Discounter and supermarket shopping 2.0: What’s changing at the checkout

Many shops now offer their customers alternatives to the traditional checkout, whether it’s for sportswear, DIY supplies, or furniture purchases at a well-known Swedish furniture store. In Germany, the use of self-checkout terminals and mobile self-scanning systems continues to grow. The food retail sector is also expanding in this area, demonstrating that the solutions already known are just the beginning.

Stationary and mobile – digital solutions on the rise

Companies are increasingly integrating self-checkout solutions into their shops to provide additional customer service, shorten waiting times and eliminate tedious processes such as repacking goods at the checkout. Our ALVARA Self Service Kiosk Manager offers intuitive usability for customers, making the switch to digital solutions easy.

According to the EHI Retail Institute’s 2023 market analysis, there has been significant growth in this area over the past two years. In 2021, 2,300 shops used the new approach, which increased to over 5,000 shops in 2023. The analysis excludes pilot and test stores, making further expansion realistic. The development can be divided into two distinct offerings. 4,270 shops offer stationary self-checkout tills to their customers, while 2,150 shops use mobile self-scanning systems. Additionally, 1,400 shops offer both alternatives to their customers.

Compared to the stationary self-checkout solution, where goods are scanned and paid for collectively at the end of the purchase by the shopper themselves, the mobile self-scanning variant relies on customers using handheld scanners, shopping trolleys with scanners, or an app on their own smartphone to record goods during the purchase. Self-checkout alternatives are commonly found in food retail (60%), drugstores (15%), DIY stores (15%), furniture stores (2%), and other shops (7%).

Shopping 2.0 in the food retail sector.

However, the technologies that have been used so far – stationary self-checkout and mobile self-scanning – are still at an early stage of development. Discounters and supermarkets have been competing with each other for several years by opening new test shops to evaluate and exploit the potential of these technologies. The goal is to make shopping as convenient and intuitive as possible.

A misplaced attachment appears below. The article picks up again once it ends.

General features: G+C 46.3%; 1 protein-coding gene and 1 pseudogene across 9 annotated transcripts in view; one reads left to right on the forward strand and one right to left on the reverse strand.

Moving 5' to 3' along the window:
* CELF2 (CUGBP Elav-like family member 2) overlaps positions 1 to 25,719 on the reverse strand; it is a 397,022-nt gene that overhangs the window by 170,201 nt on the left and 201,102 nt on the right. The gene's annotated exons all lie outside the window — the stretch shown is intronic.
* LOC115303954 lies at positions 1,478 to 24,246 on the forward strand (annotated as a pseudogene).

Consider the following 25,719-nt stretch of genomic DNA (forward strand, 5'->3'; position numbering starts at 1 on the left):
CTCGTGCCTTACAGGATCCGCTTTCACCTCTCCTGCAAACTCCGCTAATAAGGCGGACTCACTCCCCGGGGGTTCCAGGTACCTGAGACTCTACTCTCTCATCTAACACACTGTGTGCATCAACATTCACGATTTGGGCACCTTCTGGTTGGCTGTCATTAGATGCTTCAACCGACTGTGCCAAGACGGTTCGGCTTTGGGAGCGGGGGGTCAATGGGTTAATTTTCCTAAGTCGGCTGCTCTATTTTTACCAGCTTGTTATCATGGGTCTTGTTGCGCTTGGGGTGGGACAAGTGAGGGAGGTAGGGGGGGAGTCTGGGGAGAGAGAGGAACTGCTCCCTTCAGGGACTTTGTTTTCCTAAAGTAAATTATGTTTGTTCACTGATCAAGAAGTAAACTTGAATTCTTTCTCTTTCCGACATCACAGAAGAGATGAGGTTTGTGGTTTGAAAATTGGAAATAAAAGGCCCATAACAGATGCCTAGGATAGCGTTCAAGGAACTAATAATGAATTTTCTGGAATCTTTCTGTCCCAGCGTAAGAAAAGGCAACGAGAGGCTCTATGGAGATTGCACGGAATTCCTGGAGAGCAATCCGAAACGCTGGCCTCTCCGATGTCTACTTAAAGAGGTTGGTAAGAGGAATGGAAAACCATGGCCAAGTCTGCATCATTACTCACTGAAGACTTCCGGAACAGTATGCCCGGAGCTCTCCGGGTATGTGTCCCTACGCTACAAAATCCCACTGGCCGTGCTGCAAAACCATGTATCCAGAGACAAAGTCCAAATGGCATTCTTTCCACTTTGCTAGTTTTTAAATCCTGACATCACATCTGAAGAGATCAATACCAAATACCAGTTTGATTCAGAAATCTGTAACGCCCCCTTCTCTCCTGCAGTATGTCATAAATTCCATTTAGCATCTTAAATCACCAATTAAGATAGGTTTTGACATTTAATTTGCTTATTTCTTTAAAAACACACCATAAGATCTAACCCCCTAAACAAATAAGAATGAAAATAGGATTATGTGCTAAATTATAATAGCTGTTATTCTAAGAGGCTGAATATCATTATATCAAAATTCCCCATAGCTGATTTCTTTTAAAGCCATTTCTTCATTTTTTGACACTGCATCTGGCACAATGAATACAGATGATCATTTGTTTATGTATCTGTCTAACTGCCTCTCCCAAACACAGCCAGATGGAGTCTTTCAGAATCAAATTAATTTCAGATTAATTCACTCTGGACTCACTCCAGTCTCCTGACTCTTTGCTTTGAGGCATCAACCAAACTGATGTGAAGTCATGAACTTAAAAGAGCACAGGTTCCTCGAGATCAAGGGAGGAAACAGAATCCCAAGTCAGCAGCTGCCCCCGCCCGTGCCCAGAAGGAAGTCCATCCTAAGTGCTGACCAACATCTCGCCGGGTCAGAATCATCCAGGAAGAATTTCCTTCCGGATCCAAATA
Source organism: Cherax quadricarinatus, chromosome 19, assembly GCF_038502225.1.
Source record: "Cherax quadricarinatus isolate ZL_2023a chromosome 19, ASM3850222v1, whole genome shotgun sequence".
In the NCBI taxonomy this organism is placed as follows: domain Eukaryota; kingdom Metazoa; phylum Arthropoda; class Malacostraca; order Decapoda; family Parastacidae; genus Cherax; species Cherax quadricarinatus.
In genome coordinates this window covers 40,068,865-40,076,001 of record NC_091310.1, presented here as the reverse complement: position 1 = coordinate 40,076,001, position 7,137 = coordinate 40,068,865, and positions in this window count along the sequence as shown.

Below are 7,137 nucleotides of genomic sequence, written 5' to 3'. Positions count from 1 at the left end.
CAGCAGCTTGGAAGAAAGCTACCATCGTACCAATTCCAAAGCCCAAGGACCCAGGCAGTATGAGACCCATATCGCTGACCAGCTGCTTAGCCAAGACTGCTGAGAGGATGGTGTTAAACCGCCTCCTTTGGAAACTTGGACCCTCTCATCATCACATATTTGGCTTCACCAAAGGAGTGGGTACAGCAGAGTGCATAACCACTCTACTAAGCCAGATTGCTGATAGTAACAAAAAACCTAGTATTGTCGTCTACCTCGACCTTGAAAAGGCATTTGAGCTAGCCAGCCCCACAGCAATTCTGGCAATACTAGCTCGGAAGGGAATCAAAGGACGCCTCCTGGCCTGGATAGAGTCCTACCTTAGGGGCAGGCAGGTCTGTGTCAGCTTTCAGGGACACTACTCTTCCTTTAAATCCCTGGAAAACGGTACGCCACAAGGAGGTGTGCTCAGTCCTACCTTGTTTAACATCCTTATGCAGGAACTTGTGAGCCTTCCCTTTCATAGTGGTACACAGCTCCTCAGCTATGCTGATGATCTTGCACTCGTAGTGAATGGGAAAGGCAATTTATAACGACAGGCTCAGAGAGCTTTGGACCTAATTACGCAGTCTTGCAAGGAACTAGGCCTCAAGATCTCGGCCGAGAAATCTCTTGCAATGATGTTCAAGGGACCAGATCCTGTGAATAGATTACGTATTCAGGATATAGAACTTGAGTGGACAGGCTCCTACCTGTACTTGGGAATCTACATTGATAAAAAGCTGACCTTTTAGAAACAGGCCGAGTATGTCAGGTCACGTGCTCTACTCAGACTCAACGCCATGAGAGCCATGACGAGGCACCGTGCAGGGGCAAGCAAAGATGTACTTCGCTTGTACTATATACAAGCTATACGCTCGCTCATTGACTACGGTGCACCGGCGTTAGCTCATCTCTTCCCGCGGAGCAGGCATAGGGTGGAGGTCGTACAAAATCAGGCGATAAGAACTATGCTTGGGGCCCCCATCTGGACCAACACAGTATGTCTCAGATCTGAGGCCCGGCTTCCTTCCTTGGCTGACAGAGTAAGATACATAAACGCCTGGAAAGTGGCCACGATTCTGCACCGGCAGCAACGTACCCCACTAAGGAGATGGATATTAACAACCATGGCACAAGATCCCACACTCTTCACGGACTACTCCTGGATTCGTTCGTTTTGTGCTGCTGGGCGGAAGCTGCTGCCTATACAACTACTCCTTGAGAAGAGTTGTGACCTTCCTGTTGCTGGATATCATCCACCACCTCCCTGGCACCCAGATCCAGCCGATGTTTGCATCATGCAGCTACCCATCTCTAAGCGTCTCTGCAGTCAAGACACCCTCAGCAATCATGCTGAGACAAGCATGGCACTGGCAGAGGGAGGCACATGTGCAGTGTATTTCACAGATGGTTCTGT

Last year, Aldi explored the trend of artificial intelligence by implementing it in their checkout process. The company discovered how to use technology to create added value for customers. With the help of AI and cameras, shoppers can now easily check out fruits and vegetables without having to navigate through an extensive list. The system can recognise the products in a matter of seconds.

Rewe is testing a new shopping model called ‘Pick&Go’ in scattered pilot stores in Cologne, Berlin, and Munich. This model eliminates the need for scanning and checkout processes, saving customers time. To use this model, customers need to download the REWE Pick&Go app on their smartphone, create an account and enter their payment method. At the entrance, they can scan the QR code on their mobile phone to start shopping. Customers can take products from the shelves as usual or return them if they are not needed. The difference is that a camera records the items and the bill is settled via an app after leaving the shop.

This provides a new shopping experience that eliminates the biggest annoyance of queuing at the checkout. It is a balanced approach that benefits both customers and employees.  Retailers emphasize that despite the new technology, they are not reducing staff.

Optimising Customer Experience at the POS for SMEs

For smaller shops, bakeries, direct producers, or farm shops, improving the customer experience may seem like a distant goal. However, they can still benefit from technical support to enhance the customer experience. Modern checkout systems offer many advantages. For instance, our ITR checkout can optimise checkout processes, speeding up operations. Additionally, returns management for undecided customers and product allocations are expedited. The text should also adhere to conventional academic structure and formatting, with clear and concise language and precise word choice. Customers can also pre-order products, resulting in reduced waiting times.  The waiting time for customers is reduced.

If you do not wish to charge your device while on the way to shopping 2.0, let us work together to find a suitable solution.